Reading: A Natural Way to Boost Brain Power


Do you feel idle? Does your brain need a bit of fine-tuning? Do you think you can’t get any smarter?

Well, you can only get better. People often talk about health, physical health to be precise. People hit the gym, eat healthy or jog every morning but often forget about mental health. For most of us, we seldom give our brains a little kick to keep it alert. Boosting your brain power is like a muscle that needs regular exercise. In sports, you have to practice daily to master the craft. With brain power, you can take a little time every day to train your brain and it’s simple that doesn’t require any equipment.


Reading is a process of interpreting symbols. It has been one of the oldest means of communication, education and sharing of ideas. It is also a favorite past time of all ages. Thru reading, one escapes the humdrum of everyday life and enter a different world full of wonder and discovery. You can travel the world, learn various crafts, experience a lot of things and feel different kinds of emotion even without leaving your room, in just one sitting. You can perceive things from faraway places and matters that are vague suddenly gets crystal clear, like wearing eyeglasses.

If reading has the power to change someone’s life or change your perception of things then most probably it can cause changes in brain power.

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Mental Stimulation Through Reading

Mental Stimulation through Reading

Studies show that reading boosts brain power and delays cognitive impairment in old age. With reading, you use problem-solving skills, memory and imagination that keeps your brain sharp and active. When you read, you train your brain to visualize what you are reading. You also drive your brain to analyze the message, thus keeping it sharp.

As with stories, readers usually put their selves in the shoes of the character. As they read on, they also think of what they would do, how they would act or respond to situations that the characters are facing. The readers give their speculations about the character and the storyline. This gives them an opportunity to participate in the story and stimulates problem-solving skills, decision-making, reasoning and analytical thinking.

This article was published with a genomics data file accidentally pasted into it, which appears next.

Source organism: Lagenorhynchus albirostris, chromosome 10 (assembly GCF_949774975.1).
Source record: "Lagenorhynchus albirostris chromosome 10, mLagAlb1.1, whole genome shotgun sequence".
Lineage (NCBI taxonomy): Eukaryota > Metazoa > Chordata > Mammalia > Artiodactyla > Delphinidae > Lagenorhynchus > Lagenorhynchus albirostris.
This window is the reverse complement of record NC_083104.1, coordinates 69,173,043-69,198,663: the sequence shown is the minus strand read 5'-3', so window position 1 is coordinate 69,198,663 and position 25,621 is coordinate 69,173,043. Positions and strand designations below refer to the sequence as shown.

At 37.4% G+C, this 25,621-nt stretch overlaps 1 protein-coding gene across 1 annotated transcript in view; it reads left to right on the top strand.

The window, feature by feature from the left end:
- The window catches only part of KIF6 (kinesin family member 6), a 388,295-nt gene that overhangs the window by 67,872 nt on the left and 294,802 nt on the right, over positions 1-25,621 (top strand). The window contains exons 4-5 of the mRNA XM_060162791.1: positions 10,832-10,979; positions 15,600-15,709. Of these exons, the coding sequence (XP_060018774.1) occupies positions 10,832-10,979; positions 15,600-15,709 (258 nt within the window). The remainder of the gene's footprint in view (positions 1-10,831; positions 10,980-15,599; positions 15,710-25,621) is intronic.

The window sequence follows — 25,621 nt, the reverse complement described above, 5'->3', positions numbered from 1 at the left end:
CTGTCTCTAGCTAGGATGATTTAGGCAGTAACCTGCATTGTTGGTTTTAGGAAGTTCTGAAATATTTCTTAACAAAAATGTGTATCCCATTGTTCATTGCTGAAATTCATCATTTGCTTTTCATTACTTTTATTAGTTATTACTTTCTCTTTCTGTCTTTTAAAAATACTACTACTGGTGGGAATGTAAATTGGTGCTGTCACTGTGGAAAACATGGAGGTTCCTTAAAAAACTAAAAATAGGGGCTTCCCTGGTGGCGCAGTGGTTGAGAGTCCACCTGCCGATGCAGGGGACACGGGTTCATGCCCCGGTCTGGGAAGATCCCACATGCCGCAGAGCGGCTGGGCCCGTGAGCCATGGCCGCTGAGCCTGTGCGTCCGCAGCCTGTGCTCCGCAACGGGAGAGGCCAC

One research made by Robert S. Wilson, Ph.D. suggests that engaging in activities that boost brain power across a person’s lifetime is important for brain health. In this study, the memory and cognition of 294 people were measured thru tests for every year in about six years before they died at an average age of 89. They were asked to answer a questionnaire on whether they engaged in reading and other brain power boosting activities during their childhood, adolescence, middle age and at their current age. Their brains were examined for signs of dementia such as brain plaques, tangles and lesions when they died. Because of the opposing levels of plaques, tangles and lesions in the brain, it was discovered that there is a slower decline in memory for those participants who engaged inc both in early and late in life than for those participants who did not engage in brain power boosting activities throughout their lifetime.

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Approximately 15 percent of the variance in decline is credited to mental activity. It was also found out that people with frequent brain power boosting activities, the rate of decline was reduced by 32 percent in late life, in comparison with people who have average brain power boosting activities. For those with occasional brain power boosting activities, the rate of decline was 48 percent quicker than those with average activity.

Another study made at Emory University suggested that reading a good book causes increased brain activity and neurological changes specifically in the left temporal cortex. This is the primary sensory-motor region of the brain and is connected to language receptivity. The neurons in this area trick the mind that it is doing what it is thinking. When you think of drowning, it’s like you are experiencing the sensation of drowning. Your heart beats fast or your breathing is labored. In this research, 21 participants with ages between 19 and 27 had MRI scans for nineteen days. Before having the MRI scans in the mid nine days, the participants were asked to read a portion of the novel Pompeii by Joshua Harris the night before and were given a quiz. No reading was done for the first and last five days of the research. This study revealed that even after finishing the book, the neurologic changes lingered, having a lasting effect.

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Reading is one good way to boost brain power. And based on the findings above, we should value the consequences of daily habits of reading and other brain power boosting activities. The more we stimulate our brains, the better it functions. We should not only value not only a healthy body but also a sound mind.

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Expert Author : Dr. Ahmed Zayed (Consumer Health Digest)

Dr. Ahmed Zayed Helmy holds a baccalaureate of Medicine and Surgery. He has completed his degree in 2011 at the University of Alexandria, Egypt. Dr. Ahmed believes in providing knowledgeable information to readers. Other than his passion for writing, currently he is working as a Plastic surgeon and is doing his masters at Ain shams University.